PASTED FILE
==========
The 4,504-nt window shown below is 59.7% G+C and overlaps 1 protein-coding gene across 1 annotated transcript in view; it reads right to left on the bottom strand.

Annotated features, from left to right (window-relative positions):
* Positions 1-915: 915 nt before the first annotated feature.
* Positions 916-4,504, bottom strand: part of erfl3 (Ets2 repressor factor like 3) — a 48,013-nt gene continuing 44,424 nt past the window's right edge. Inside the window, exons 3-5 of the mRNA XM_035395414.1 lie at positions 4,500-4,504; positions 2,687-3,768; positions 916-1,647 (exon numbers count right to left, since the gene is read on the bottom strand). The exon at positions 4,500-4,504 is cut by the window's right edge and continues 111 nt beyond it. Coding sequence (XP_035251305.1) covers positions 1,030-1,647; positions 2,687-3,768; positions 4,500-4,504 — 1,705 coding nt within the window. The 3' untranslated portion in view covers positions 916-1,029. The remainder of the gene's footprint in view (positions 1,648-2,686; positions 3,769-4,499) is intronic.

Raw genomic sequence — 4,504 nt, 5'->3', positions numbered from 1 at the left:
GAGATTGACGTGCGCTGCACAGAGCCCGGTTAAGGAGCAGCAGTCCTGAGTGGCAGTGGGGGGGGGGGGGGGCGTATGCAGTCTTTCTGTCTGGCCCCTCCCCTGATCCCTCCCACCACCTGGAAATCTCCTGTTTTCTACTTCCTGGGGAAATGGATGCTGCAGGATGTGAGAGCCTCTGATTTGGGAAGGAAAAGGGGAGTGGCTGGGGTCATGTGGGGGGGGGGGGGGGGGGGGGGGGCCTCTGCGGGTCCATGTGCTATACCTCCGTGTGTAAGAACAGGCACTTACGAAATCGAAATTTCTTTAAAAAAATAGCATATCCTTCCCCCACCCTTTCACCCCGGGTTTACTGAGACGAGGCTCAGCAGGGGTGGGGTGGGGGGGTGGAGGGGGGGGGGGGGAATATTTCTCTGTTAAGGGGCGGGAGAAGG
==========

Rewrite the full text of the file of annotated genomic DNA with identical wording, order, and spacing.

The 4,504-nt window shown below is 59.7% G+C and overlaps 1 protein-coding gene across 1 annotated transcript in view; it reads right to left on the bottom strand.

Annotated features, from left to right (window-relative positions):
* Positions 1-915: 915 nt before the first annotated feature.
* Positions 916-4,504, bottom strand: part of erfl3 (Ets2 repressor factor like 3) — a 48,013-nt gene continuing 44,424 nt past the window's right edge. Inside the window, exons 3-5 of the mRNA XM_035395414.1 lie at positions 4,500-4,504; positions 2,687-3,768; positions 916-1,647 (exon numbers count right to left, since the gene is read on the bottom strand). The exon at positions 4,500-4,504 is cut by the window's right edge and continues 111 nt beyond it. Coding sequence (XP_035251305.1) covers positions 1,030-1,647; positions 2,687-3,768; positions 4,500-4,504 — 1,705 coding nt within the window. The 3' untranslated portion in view covers positions 916-1,029. The remainder of the gene's footprint in view (positions 1,648-2,686; positions 3,769-4,499) is intronic.

Raw genomic sequence — 4,504 nt, 5'->3', positions numbered from 1 at the left:
GAGATTGACGTGCGCTGCACAGAGCCCGGTTAAGGAGCAGCAGTCCTGAGTGGCAGTGGGGGGGGGGGGGGGCGTATGCAGTCTTTCTGTCTGGCCCCTCCCCTGATCCCTCCCACCACCTGGAAATCTCCTGTTTTCTACTTCCTGGGGAAATGGATGCTGCAGGATGTGAGAGCCTCTGATTTGGGAAGGAAAAGGGGAGTGGCTGGGGTCATGTGGGGGGGGGGGGGGGGGGGGGGGGCCTCTGCGGGTCCATGTGCTATACCTCCGTGTGTAAGAACAGGCACTTACGAAATCGAAATTTCTTTAAAAAAATAGCATATCCTTCCCCCACCCTTTCACCCCGGGTTTACTGAGACGAGGCTCAGCAGGGGTGGGGTGGGGGGGTGGAGGGGGGGGGGGGGAATATTTCTCTGTTAAGGGGCGGGAGAAGG